A researcher going by the name hyp3rlinx has discovered that some of the most popular ransomware strains, such as Conti, REvil, LockBit, including many others, carry a flaw that makes them vulnerable to DLL hijacking. By exploiting the flaw, the researcher was able to prevent the ransomware from its key selling proposition – encrypting files. As reported by Bleeping Computer, DLL hijacking is usually used to inject malicious codes into legitimate applications. For these ransomware strains, however, the researcher created a proof of concept, and recorded a demo video showcasing how it’s done.
A ransomware group believed to have strong ties within Russia said Wednesday that it will release files it took from the Bulgarian government agency responsible for refugee management, a nation that has reportedly hosted hundreds of thousands of fleeing Ukrainians. LockBit 2.0 posted a notice to the dark web portal it uses to identify and extort its victims saying it had files from the Bulgarian State Agency for Refugees under the Council of Ministers. “All available data will be published!” the notice read under the group’s trademark bright red countdown clock, which has a May 9 publication date but no specific posted ransom demand.
VPN COMPANIES ARE squaring up for a fight with the Indian government over new rules designed to change how they operate in the country. On April 28, officials announced that virtual private network companies will be required to collect swathes of customer data—and maintain it for five years or more—under a new national directive. VPN providers have two months to accede to the rules and start collecting data. The justification from the country’s Computer Emergency Response Team (CERT-In) is that it needs to be able to investigate potential cybercrime. But that doesn’t wash with VPN providers, some of whom have said they may ignore the demands.
Hacktivists operating on the side of Ukraine have focused their DDoS attacks on a portal that is considered crucial for the distribution of alcoholic beverages in Russia. DDoS (distributed denial of service) attacks are collective efforts to overwhelm servers with large volumes of garbage traffic and bogus requests, rendering them unable to serve legitimate visitors. According to reports from multiple Russian media outlets, several vodka producers and distributors claim inability to access the EGAIS (ЕГАИС) portal as required by government regulations. As a result, alcohol beverages transportation and distribution to retail points have suffered greatly in the past couple of days, raising the risk of actual shortages on the shelves.
Almost every year, Microsoft publishes a blog post emphasizing the need to ditch passwords completely and transitioning to modern forms of authentication such as password-less sign-in and multi-factor authentication (MFA). On World Password Day this year, the company has once again written a piece about this transition and encouraged customers to ditch passwords altogether. In a blog post, Microsoft’s Corporate Vice President, Security, Compliance, Identity, and Management Vasu Jakkal writes that passwords are the most common attack surface for malicious actors and there are 921 attempts on them every second – this frequency has doubled since last year. Additionally, passwords are hard to remember and keep track of, especially if you’re working in a heterogeneous environment.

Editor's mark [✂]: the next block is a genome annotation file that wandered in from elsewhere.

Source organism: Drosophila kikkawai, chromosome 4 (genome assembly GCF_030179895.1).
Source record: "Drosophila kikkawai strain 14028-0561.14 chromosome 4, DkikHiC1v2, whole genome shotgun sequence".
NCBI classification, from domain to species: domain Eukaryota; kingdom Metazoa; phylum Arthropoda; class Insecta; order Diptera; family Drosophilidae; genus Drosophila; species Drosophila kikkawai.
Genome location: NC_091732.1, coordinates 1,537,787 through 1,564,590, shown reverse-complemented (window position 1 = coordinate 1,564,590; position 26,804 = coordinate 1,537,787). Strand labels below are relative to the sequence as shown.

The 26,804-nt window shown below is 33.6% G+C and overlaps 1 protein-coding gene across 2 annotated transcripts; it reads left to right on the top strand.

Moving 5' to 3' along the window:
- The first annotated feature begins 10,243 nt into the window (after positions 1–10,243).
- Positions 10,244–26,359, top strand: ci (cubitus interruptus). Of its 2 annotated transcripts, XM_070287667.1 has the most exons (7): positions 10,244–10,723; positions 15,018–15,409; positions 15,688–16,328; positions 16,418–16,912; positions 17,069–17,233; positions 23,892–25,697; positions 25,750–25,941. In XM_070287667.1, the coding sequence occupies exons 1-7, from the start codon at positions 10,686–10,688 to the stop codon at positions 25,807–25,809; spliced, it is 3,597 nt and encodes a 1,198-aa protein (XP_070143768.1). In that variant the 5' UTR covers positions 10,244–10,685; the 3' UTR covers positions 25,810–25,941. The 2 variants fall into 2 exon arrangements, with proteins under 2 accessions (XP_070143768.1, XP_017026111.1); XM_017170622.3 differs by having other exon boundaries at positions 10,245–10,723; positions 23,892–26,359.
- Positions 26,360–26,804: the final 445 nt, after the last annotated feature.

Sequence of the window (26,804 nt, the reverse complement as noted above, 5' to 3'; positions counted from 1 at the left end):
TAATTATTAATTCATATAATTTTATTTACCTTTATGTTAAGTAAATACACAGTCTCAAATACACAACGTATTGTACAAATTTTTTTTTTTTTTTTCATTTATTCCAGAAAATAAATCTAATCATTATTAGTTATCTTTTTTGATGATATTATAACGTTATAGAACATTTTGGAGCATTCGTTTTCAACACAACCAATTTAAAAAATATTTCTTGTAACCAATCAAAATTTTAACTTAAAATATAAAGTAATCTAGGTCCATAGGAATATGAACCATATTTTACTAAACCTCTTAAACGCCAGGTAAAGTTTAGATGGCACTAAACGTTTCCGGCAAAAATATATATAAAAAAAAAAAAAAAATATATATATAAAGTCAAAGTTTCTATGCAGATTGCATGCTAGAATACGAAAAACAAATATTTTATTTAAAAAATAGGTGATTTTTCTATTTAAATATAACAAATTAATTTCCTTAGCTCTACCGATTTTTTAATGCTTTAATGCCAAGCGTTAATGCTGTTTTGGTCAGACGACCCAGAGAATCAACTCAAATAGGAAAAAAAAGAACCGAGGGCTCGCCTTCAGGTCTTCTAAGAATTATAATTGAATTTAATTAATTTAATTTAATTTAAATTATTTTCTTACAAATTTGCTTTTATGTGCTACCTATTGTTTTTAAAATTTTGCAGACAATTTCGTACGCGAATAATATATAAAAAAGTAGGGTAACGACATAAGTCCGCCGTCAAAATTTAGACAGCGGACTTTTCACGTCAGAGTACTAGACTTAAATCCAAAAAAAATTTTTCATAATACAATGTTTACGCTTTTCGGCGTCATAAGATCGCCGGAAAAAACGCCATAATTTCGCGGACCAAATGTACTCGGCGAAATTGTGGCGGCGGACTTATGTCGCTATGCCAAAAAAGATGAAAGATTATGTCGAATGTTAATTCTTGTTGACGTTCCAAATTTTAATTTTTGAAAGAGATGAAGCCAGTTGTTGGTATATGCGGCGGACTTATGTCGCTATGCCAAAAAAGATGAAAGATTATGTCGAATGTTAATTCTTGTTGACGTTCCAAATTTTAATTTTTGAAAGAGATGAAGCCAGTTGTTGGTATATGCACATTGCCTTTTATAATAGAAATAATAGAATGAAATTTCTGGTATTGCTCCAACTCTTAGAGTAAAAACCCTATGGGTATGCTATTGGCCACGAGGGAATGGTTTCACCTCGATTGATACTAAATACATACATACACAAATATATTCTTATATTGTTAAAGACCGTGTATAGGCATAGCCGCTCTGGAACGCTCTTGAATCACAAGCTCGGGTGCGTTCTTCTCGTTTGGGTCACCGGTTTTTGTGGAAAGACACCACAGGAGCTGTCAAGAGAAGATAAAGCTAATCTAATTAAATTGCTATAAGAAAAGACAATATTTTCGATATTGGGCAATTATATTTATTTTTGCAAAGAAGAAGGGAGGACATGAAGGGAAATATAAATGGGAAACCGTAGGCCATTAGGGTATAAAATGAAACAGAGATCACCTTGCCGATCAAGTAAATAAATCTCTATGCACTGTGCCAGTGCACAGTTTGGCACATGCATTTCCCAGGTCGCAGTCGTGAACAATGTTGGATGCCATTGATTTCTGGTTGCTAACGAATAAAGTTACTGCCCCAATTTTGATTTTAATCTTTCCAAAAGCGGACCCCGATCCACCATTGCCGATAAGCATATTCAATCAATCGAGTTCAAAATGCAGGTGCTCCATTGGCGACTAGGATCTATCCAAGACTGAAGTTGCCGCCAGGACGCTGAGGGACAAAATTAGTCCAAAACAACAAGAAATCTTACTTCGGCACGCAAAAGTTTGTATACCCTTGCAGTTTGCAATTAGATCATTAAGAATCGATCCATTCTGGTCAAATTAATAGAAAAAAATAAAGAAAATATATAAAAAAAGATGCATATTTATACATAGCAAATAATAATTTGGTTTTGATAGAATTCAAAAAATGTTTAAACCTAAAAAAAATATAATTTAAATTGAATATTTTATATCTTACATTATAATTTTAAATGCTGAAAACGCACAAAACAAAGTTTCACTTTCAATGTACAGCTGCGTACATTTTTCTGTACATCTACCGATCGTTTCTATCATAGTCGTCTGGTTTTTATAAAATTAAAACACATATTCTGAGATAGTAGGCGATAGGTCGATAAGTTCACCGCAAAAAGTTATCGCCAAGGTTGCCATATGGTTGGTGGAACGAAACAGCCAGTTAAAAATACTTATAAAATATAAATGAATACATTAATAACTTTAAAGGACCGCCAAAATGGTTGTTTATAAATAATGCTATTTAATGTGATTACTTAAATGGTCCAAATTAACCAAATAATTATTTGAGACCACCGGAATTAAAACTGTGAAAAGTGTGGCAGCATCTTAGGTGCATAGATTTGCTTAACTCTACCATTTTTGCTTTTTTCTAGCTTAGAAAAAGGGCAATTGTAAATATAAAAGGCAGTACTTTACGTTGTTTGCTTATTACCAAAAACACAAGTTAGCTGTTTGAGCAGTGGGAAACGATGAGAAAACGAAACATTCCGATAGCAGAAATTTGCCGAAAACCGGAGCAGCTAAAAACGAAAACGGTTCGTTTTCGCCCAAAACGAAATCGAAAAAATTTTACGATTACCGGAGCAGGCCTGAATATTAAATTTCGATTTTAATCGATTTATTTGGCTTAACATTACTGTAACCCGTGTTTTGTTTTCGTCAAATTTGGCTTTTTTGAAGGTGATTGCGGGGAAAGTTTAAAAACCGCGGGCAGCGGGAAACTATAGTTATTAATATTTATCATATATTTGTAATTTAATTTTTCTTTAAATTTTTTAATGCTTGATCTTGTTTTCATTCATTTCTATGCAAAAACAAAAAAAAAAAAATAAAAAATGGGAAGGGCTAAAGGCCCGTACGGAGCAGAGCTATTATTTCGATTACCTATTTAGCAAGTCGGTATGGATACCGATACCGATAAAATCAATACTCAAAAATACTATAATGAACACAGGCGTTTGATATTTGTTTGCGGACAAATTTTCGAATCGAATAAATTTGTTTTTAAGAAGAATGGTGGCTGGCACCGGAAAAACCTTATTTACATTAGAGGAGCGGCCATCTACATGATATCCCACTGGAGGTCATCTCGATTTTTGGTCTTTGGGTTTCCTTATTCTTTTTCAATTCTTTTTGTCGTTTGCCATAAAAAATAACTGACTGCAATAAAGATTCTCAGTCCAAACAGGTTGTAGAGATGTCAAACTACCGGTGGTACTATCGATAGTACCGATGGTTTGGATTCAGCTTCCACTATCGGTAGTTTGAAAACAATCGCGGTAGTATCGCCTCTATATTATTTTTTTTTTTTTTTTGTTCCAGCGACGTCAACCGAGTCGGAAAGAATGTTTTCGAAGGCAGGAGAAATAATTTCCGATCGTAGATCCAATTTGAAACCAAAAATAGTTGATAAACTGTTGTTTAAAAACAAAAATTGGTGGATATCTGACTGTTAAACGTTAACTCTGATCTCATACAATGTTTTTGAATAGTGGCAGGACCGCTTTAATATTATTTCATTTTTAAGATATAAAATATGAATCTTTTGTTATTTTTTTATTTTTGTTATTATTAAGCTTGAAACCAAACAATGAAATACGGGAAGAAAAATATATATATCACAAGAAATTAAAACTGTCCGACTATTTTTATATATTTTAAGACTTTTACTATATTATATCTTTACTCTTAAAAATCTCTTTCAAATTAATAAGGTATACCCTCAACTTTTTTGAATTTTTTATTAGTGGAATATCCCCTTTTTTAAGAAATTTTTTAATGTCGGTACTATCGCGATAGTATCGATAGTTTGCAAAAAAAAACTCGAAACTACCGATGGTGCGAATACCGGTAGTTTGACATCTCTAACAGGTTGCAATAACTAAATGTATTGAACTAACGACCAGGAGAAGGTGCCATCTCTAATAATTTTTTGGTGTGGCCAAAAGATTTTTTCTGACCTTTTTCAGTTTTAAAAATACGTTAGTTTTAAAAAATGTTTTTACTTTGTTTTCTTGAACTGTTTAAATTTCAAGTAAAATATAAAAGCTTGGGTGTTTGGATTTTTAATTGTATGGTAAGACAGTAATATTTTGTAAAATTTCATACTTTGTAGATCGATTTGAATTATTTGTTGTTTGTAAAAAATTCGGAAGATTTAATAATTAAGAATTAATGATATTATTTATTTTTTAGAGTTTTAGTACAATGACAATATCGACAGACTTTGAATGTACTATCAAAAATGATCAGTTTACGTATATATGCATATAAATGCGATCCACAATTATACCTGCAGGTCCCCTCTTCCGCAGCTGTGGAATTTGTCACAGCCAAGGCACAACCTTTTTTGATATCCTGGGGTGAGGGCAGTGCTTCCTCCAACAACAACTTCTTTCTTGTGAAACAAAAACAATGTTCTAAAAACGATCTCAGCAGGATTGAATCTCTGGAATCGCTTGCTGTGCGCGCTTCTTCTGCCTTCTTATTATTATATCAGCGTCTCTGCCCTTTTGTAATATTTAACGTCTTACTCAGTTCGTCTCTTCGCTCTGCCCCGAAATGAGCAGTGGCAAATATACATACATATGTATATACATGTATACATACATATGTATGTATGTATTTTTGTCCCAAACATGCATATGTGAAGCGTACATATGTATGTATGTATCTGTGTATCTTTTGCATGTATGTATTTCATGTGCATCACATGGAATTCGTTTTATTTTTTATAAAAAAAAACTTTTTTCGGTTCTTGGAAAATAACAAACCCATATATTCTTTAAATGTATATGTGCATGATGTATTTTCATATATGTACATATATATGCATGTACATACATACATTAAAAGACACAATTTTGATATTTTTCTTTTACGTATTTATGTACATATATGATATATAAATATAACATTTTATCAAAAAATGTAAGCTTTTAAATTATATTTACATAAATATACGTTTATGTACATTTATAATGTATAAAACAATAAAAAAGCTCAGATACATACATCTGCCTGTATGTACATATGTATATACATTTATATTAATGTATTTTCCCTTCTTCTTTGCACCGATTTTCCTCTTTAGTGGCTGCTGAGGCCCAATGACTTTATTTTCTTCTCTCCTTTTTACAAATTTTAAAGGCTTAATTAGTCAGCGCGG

A bug in Google Docs is causing it to crash when a series of words are typed into a document opened with the online word processor. Once crashed, you may not be able to easily re-access the document as doing so would trigger the crash again. BleepingComputer was able to reproduce the issue last night and reached out to Google. Google told us it is aware of the bug and working on a fix. Until then, we share a workaround below. It’s official—Google Docs crashes at the sight of “And. And. And. And. And.” when the “Show grammar suggestion” is turned on.
The China-based threat actor known as Mustang Panda has been observed refining and retooling its tactics and malware to strike entities located in Asia, the European Union, Russia, and the U.S. “Mustang Panda is a highly motivated APT group relying primarily on the use of topical lures and social engineering to trick victims into infecting themselves,” Cisco Talos said in a new report detailing the group’s evolving modus operandi. The group is known to have targeted a wide range of organizations since at least 2012, with the actor primarily relying on email-based social engineering to gain initial access to drop PlugX, a backdoor predominantly deployed for long-term access.
South Korea’s intelligence agency said on Thursday that the country has joined a cyber defense group under the North Atlantic Treaty Organization (NATO), becoming its first Asian member country. The National Intelligence Service (NIS) said that South Korea, along with Canada and Luxembourg, have been admitted into the NATO Cooperative Cyber Defense Centre of Excellence (CCDCOE), a think-tank based in Tallinn, Estonia, that supports member nations and NATO with interdisciplinary cyber defense research, training, and exercises. The think-tank was established in 2008 by NATO members, on the initiative of Estonia, in response to the country suffering crippling cyberattacks allegedly committed by Russia. With the addition of the three new member nations, CCDCOE now has a total of 32 members — 27 sponsoring members of NATO and five contributing participants, including South Korea, that are not part of NATO.